A PATHOLOGIST said yesterday he was "horrified" when he realised he had wrongly concluded a man who died from a blow to the head was a stroke victim.
Heavy drinker Frankie Williams, 42, had 16 grazes and bruises on his head and face when he was found dead in his flat in Birkenhead, in 1999.
Dr Martin Gillett failed to notice bruises and said Mr Williams had had a stroke.
It was only when the dead man's family complained that a second post-mortem was carried out by a Home Office pathologist.
She concluded Mr Williams died of a brain haemorrhage, caused by a fight or fall.
Dr Gillett was at the second day of a serious professional misconduct hearing of the General Medical Council in Manchester.
He admits failing to notice the head injuries and to making an "unreasonable" conclusion about the cause of death, but denies serious professional misconduct.
Dr Gillett, who has carried out 100 post mortems a year since 1981, said in evidence yesterday he was "horrified" at his mistake.
"My recollection was being horrified at what I had appeared to have missed," he said.
"I thought to myself, 'How could I have possibly not seen these or recorded them'?"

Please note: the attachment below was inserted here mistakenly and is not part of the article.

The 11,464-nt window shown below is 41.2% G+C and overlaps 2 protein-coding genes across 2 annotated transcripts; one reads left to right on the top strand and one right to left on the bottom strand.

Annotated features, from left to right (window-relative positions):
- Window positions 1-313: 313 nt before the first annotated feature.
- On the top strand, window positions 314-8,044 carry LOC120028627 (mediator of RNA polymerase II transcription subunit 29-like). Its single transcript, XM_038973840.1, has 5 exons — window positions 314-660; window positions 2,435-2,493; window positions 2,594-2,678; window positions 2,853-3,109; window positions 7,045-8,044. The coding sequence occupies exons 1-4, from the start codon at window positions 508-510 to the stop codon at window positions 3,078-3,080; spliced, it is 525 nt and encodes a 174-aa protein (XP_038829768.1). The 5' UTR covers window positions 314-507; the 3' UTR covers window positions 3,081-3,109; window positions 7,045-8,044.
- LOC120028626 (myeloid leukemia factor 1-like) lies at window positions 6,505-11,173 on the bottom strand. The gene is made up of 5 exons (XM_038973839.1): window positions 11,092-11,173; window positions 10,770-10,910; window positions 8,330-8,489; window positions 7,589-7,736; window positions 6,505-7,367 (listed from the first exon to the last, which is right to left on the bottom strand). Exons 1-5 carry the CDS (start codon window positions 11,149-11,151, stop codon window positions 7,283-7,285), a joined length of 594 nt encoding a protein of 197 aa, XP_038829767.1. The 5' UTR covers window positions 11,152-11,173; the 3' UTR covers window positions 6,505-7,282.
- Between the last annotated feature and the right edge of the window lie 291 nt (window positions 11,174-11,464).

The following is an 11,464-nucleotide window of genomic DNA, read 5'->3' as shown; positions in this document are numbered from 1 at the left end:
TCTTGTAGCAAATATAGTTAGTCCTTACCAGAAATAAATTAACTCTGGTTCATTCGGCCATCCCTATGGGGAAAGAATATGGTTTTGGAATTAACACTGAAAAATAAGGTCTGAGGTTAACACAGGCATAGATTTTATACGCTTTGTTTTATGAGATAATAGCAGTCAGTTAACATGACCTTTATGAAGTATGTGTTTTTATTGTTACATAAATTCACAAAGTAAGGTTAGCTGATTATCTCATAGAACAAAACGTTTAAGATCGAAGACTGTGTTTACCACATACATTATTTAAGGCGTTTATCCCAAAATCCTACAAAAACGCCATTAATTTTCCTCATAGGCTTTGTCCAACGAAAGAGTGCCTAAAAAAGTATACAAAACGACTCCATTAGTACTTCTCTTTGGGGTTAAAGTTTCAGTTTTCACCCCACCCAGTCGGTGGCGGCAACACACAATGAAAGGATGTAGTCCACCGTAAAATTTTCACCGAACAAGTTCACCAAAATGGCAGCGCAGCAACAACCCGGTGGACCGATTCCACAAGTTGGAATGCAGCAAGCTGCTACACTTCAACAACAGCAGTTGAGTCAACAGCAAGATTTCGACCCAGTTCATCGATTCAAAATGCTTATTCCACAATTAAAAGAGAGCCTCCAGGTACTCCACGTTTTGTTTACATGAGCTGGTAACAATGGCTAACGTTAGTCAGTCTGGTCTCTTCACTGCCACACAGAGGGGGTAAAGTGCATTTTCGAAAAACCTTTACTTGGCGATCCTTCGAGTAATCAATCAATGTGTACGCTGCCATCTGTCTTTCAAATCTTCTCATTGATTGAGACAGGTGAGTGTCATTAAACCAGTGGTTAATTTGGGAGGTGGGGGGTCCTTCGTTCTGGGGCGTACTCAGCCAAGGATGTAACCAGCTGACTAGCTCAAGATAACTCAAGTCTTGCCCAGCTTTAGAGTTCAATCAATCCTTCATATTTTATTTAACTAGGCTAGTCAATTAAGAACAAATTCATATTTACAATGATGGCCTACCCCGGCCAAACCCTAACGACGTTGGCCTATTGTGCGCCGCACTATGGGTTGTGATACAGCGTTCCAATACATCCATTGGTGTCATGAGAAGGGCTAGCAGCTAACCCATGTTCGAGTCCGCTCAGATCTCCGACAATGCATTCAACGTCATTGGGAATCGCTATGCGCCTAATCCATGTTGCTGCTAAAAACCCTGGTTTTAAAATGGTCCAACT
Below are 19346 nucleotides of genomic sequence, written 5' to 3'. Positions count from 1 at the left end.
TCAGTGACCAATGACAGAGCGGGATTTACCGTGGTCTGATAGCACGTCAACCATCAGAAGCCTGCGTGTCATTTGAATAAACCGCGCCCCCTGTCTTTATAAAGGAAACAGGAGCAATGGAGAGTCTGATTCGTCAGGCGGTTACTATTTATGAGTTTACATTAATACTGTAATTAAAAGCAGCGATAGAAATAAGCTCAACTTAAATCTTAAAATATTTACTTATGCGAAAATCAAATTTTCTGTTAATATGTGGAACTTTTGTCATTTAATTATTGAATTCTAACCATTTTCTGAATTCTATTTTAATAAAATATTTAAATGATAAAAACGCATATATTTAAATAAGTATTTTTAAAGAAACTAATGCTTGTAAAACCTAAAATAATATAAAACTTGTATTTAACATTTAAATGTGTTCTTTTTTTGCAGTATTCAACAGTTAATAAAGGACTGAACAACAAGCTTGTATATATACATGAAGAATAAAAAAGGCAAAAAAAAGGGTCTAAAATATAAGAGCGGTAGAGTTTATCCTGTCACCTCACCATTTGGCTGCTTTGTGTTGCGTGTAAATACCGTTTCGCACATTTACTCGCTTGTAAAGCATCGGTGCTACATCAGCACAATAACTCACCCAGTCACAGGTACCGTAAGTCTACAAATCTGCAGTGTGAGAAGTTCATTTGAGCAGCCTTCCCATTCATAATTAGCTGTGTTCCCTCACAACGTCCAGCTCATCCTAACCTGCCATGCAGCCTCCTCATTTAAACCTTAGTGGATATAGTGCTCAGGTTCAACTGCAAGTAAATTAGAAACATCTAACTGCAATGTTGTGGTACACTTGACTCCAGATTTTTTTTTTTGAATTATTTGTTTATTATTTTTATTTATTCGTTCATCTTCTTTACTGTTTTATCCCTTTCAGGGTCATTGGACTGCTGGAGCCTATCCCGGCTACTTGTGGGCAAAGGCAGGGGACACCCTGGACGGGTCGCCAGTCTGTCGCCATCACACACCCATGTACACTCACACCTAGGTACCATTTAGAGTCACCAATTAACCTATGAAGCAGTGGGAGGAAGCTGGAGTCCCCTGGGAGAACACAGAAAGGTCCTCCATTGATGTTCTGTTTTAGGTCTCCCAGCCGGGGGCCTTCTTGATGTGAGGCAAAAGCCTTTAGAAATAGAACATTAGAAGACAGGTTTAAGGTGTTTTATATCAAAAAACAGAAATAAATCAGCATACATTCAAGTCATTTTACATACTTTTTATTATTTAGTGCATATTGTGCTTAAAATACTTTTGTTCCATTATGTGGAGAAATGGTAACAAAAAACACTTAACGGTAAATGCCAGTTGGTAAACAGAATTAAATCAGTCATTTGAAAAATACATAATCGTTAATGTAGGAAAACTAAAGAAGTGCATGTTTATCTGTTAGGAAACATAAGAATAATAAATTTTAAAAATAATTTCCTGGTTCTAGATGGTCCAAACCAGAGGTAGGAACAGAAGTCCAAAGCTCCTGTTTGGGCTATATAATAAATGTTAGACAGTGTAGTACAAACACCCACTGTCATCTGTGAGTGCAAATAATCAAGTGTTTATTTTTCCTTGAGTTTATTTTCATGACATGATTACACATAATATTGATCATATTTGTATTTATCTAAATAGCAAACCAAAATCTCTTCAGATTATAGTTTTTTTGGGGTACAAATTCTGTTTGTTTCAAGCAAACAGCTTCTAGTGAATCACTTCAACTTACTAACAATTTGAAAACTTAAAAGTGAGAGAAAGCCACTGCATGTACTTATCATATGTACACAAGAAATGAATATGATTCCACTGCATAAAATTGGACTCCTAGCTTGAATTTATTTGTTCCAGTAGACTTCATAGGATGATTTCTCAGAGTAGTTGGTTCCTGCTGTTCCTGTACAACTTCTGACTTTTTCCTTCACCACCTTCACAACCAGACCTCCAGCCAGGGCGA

Dr Gillett, of West Kirby, Wirral, had already carried out three post mortems before examining Mr Williams's body, and said it had been an unusually busy morning.
He said: "It wasn't completely unusual to carry out four post mortems on one morning. It can sometimes be that busy but it is unusual to get four complex cases together on one morning.
"I have looked back over my career to see if I had had a more complex morning in the mortuary and I couldn't find one in terms of the complexity and variety of post mortems."
Dr Gillett also said he was not told of any suspicious circumstances before Mr Williams's post mortem.
He added: "The coroner's officer was insistent there were no suspicious circumstances pertaining to this man's death."
The hearing is expected to finish today.